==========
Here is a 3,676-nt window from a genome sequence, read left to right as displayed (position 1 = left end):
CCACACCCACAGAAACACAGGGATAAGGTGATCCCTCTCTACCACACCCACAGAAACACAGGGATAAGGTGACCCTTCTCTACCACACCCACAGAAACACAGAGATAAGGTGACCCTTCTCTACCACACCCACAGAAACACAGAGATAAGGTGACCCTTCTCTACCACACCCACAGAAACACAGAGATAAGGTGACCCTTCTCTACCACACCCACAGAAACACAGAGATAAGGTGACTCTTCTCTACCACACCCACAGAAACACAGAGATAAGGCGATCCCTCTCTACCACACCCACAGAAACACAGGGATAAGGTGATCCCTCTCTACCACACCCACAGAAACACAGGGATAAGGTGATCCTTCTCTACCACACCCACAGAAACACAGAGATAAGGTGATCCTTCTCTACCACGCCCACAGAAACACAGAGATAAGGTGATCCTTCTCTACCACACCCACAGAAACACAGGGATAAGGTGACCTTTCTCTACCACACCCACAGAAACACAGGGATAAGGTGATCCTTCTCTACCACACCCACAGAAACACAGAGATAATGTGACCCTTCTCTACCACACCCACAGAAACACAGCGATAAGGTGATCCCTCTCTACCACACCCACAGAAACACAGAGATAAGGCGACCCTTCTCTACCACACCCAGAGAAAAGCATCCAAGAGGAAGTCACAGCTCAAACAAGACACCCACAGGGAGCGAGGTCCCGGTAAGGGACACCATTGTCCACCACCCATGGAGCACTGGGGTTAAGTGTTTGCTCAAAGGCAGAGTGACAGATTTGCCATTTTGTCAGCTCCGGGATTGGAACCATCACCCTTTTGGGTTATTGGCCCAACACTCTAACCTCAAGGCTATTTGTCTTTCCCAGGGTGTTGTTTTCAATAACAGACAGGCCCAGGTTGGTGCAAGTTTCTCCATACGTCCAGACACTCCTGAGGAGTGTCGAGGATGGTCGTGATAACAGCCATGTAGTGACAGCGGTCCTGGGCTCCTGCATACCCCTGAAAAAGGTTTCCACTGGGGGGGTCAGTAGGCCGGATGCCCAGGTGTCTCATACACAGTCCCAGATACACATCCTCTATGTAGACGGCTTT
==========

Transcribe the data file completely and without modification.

Here is a 3,676-nt window from a genome sequence, read left to right as displayed (position 1 = left end):
CCACACCCACAGAAACACAGGGATAAGGTGATCCCTCTCTACCACACCCACAGAAACACAGGGATAAGGTGACCCTTCTCTACCACACCCACAGAAACACAGAGATAAGGTGACCCTTCTCTACCACACCCACAGAAACACAGAGATAAGGTGACCCTTCTCTACCACACCCACAGAAACACAGAGATAAGGTGACCCTTCTCTACCACACCCACAGAAACACAGAGATAAGGTGACTCTTCTCTACCACACCCACAGAAACACAGAGATAAGGCGATCCCTCTCTACCACACCCACAGAAACACAGGGATAAGGTGATCCCTCTCTACCACACCCACAGAAACACAGGGATAAGGTGATCCTTCTCTACCACACCCACAGAAACACAGAGATAAGGTGATCCTTCTCTACCACGCCCACAGAAACACAGAGATAAGGTGATCCTTCTCTACCACACCCACAGAAACACAGGGATAAGGTGACCTTTCTCTACCACACCCACAGAAACACAGGGATAAGGTGATCCTTCTCTACCACACCCACAGAAACACAGAGATAATGTGACCCTTCTCTACCACACCCACAGAAACACAGCGATAAGGTGATCCCTCTCTACCACACCCACAGAAACACAGAGATAAGGCGACCCTTCTCTACCACACCCAGAGAAAAGCATCCAAGAGGAAGTCACAGCTCAAACAAGACACCCACAGGGAGCGAGGTCCCGGTAAGGGACACCATTGTCCACCACCCATGGAGCACTGGGGTTAAGTGTTTGCTCAAAGGCAGAGTGACAGATTTGCCATTTTGTCAGCTCCGGGATTGGAACCATCACCCTTTTGGGTTATTGGCCCAACACTCTAACCTCAAGGCTATTTGTCTTTCCCAGGGTGTTGTTTTCAATAACAGACAGGCCCAGGTTGGTGCAAGTTTCTCCATACGTCCAGACACTCCTGAGGAGTGTCGAGGATGGTCGTGATAACAGCCATGTAGTGACAGCGGTCCTGGGCTCCTGCATACCCCTGAAAAAGGTTTCCACTGGGGGGGTCAGTAGGCCGGATGCCCAGGTGTCTCATACACAGTCCCAGATACACATCCTCTATGTAGACGGCTTT